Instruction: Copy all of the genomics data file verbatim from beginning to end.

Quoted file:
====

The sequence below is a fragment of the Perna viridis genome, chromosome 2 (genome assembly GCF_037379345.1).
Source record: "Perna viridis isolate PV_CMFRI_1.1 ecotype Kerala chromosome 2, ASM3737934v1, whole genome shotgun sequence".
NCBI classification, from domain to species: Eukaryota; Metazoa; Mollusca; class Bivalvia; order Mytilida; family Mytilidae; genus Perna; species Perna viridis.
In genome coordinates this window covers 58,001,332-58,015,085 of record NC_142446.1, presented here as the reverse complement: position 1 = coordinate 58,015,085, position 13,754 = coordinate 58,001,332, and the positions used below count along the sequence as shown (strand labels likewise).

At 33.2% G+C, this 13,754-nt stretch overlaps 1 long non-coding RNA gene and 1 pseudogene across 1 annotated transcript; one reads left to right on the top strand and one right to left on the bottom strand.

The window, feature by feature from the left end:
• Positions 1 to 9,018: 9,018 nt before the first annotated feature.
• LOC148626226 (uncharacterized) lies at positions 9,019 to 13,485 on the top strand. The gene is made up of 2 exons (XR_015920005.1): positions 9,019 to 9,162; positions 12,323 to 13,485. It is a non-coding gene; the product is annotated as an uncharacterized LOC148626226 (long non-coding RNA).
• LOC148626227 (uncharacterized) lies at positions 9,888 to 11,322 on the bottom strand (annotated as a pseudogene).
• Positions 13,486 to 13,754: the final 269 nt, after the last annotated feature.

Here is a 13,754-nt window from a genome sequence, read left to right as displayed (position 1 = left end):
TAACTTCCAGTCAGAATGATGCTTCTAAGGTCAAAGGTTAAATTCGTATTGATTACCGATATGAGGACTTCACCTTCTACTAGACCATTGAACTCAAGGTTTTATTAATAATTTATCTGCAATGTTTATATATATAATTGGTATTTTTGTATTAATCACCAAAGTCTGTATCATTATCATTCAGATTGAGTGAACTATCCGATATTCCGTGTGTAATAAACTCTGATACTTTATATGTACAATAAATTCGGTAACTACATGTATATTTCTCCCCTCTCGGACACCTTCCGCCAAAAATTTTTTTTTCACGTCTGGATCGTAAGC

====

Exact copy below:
The sequence below is a fragment of the Perna viridis genome, chromosome 2 (genome assembly GCF_037379345.1).
Source record: "Perna viridis isolate PV_CMFRI_1.1 ecotype Kerala chromosome 2, ASM3737934v1, whole genome shotgun sequence".
NCBI classification, from domain to species: Eukaryota; Metazoa; Mollusca; class Bivalvia; order Mytilida; family Mytilidae; genus Perna; species Perna viridis.
In genome coordinates this window covers 58,001,332-58,015,085 of record NC_142446.1, presented here as the reverse complement: position 1 = coordinate 58,015,085, position 13,754 = coordinate 58,001,332, and the positions used below count along the sequence as shown (strand labels likewise).

At 33.2% G+C, this 13,754-nt stretch overlaps 1 long non-coding RNA gene and 1 pseudogene across 1 annotated transcript; one reads left to right on the top strand and one right to left on the bottom strand.

The window, feature by feature from the left end:
• Positions 1 to 9,018: 9,018 nt before the first annotated feature.
• LOC148626226 (uncharacterized) lies at positions 9,019 to 13,485 on the top strand. The gene is made up of 2 exons (XR_015920005.1): positions 9,019 to 9,162; positions 12,323 to 13,485. It is a non-coding gene; the product is annotated as an uncharacterized LOC148626226 (long non-coding RNA).
• LOC148626227 (uncharacterized) lies at positions 9,888 to 11,322 on the bottom strand (annotated as a pseudogene).
• Positions 13,486 to 13,754: the final 269 nt, after the last annotated feature.

Here is a 13,754-nt window from a genome sequence, read left to right as displayed (position 1 = left end):
TAACTTCCAGTCAGAATGATGCTTCTAAGGTCAAAGGTTAAATTCGTATTGATTACCGATATGAGGACTTCACCTTCTACTAGACCATTGAACTCAAGGTTTTATTAATAATTTATCTGCAATGTTTATATATATAATTGGTATTTTTGTATTAATCACCAAAGTCTGTATCATTATCATTCAGATTGAGTGAACTATCCGATATTCCGTGTGTAATAAACTCTGATACTTTATATGTACAATAAATTCGGTAACTACATGTATATTTCTCCCCTCTCGGACACCTTCCGCCAAAAATTTTTTTTTCACGTCTGGATCGTAAGC